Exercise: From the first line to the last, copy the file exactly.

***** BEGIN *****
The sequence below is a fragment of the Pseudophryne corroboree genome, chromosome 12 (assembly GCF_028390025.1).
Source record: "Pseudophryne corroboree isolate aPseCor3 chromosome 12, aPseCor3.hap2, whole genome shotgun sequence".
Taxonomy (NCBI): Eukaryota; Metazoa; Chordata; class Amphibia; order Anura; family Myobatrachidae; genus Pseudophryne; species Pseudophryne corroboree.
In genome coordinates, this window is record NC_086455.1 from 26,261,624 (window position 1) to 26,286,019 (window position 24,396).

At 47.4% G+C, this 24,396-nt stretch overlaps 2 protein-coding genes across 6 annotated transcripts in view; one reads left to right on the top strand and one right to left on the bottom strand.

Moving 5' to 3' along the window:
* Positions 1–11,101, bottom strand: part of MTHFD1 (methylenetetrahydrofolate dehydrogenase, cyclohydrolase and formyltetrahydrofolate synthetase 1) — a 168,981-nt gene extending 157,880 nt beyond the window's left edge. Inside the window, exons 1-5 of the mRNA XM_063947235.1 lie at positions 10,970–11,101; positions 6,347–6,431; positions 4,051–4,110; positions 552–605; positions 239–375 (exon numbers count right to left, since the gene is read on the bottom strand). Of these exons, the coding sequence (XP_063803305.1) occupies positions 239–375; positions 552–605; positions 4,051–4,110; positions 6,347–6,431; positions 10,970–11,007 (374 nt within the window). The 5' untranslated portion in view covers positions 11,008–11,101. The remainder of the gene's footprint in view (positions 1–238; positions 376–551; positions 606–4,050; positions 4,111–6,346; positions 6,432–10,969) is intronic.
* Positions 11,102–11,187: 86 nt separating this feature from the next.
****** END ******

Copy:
The sequence below is a fragment of the Pseudophryne corroboree genome, chromosome 12 (assembly GCF_028390025.1).
Source record: "Pseudophryne corroboree isolate aPseCor3 chromosome 12, aPseCor3.hap2, whole genome shotgun sequence".
Taxonomy (NCBI): Eukaryota; Metazoa; Chordata; class Amphibia; order Anura; family Myobatrachidae; genus Pseudophryne; species Pseudophryne corroboree.
In genome coordinates, this window is record NC_086455.1 from 26,261,624 (window position 1) to 26,286,019 (window position 24,396).

At 47.4% G+C, this 24,396-nt stretch overlaps 2 protein-coding genes across 6 annotated transcripts in view; one reads left to right on the top strand and one right to left on the bottom strand.

Moving 5' to 3' along the window:
* Positions 1–11,101, bottom strand: part of MTHFD1 (methylenetetrahydrofolate dehydrogenase, cyclohydrolase and formyltetrahydrofolate synthetase 1) — a 168,981-nt gene extending 157,880 nt beyond the window's left edge. Inside the window, exons 1-5 of the mRNA XM_063947235.1 lie at positions 10,970–11,101; positions 6,347–6,431; positions 4,051–4,110; positions 552–605; positions 239–375 (exon numbers count right to left, since the gene is read on the bottom strand). Of these exons, the coding sequence (XP_063803305.1) occupies positions 239–375; positions 552–605; positions 4,051–4,110; positions 6,347–6,431; positions 10,970–11,007 (374 nt within the window). The 5' untranslated portion in view covers positions 11,008–11,101. The remainder of the gene's footprint in view (positions 1–238; positions 376–551; positions 606–4,050; positions 4,111–6,346; positions 6,432–10,969) is intronic.
* Positions 11,102–11,187: 86 nt separating this feature from the next.